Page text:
New York Daily News hits back at NRA on U.S. gun violence: Top Stories
Here are some of the top stories from Hamilton and beyond
"Everything is Awesome": The New York Daily News sends a message to readers about U.S. gun violence and terrorism. Meanwhile, Donald Trump wants to ban Muslims from entering America. These are a few of our top stories worth your time this morning.
Provincial officials are dropping rabies vaccine bait around Hamilton by hand and by helicopter this week after tests confirmed the first documented case of raccoon rabies in Ontario in nearly a decade on Friday.
The Ministry of Natural Resources is moving quickly to try to contain the spread of the disease. It began by baiting wild animals by hand in the Stoney Creek area Monday. MNR staff are working within a four-kilometre radius of where rabies was discovered after two dogs got into a fight with a rabid raccoon inside an animal control van.
A baby girl who was severely injured in a Caledonia car crash last week has died. Everleigh Haworth-Battice died in hospital on Monday, Haldimand County OPP confirmed.
On Facebook, Everleigh's Grandmother Karen Grace Cosby said that the young girl died "in her mother's arms and surrounded by the love and support of her extended family."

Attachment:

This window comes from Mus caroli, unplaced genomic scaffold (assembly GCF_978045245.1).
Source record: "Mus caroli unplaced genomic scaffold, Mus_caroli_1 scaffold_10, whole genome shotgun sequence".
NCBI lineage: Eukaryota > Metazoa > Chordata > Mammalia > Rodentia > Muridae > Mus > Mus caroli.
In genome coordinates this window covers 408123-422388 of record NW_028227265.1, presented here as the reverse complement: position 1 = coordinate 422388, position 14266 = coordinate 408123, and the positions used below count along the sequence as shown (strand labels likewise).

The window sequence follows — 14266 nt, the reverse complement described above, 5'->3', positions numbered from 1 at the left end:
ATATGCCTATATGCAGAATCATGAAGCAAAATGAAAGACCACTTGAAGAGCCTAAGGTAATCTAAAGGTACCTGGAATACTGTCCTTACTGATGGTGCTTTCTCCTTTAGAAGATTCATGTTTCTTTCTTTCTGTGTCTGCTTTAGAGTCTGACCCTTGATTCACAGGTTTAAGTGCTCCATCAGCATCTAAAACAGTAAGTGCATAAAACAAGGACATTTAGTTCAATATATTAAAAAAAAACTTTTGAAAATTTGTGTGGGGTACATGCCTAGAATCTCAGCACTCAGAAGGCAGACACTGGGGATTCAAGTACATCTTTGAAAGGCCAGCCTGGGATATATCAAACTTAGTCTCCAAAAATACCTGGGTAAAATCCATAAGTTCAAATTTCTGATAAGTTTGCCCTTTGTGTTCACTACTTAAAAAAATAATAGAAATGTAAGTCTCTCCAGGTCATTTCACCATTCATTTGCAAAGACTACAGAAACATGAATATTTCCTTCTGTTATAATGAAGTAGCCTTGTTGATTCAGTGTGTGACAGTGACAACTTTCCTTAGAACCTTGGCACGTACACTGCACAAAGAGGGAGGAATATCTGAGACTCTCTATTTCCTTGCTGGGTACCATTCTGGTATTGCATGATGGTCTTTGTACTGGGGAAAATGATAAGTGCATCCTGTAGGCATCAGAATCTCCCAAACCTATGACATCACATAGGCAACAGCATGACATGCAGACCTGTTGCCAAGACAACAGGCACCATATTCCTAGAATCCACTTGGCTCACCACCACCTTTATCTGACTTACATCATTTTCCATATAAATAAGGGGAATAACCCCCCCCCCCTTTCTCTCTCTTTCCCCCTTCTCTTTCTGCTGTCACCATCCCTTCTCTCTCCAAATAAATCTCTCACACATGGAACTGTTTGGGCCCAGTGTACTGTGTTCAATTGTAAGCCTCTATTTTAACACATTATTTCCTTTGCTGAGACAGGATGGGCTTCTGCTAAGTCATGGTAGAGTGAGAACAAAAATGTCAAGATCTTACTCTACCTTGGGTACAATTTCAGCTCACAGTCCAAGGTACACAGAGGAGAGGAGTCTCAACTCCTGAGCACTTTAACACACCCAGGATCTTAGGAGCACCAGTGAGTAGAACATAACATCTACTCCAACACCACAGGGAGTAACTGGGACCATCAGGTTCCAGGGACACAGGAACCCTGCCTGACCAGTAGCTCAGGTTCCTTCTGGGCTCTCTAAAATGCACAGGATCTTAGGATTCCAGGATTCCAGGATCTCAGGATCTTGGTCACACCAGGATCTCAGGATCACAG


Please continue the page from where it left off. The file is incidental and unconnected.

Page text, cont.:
"Everything is awesome."
That's the headline on the front page of Monday's issue of the New York Daily News. The sarcastic caption overlaps pictures of puppies and kittens. It's the tabloid's latest cover after a string of eye-catching headlines since the attacks in San Bernardino.
The headlines target the shooters but also the United States' long-history of mass shootings and the National Rifle Association, forcing the paper's position on America's gun debate.
Republican presidential candidate Donald Trump called Monday for a "total and complete shutdown of Muslims entering the United States" — the most dramatic response yet by a candidate to last week's shooting spree in San Bernardino, Calif., by what the FBI has called a radicalized couple.
The proposed ban would apply to immigrants and visitors alike, a sweeping prohibition affecting all adherents of Islam who want to come to the U.S. The idea faced an immediate challenge to its legality and feasibility from experts who could point to no formal exclusion of immigrants based on religion in America's history.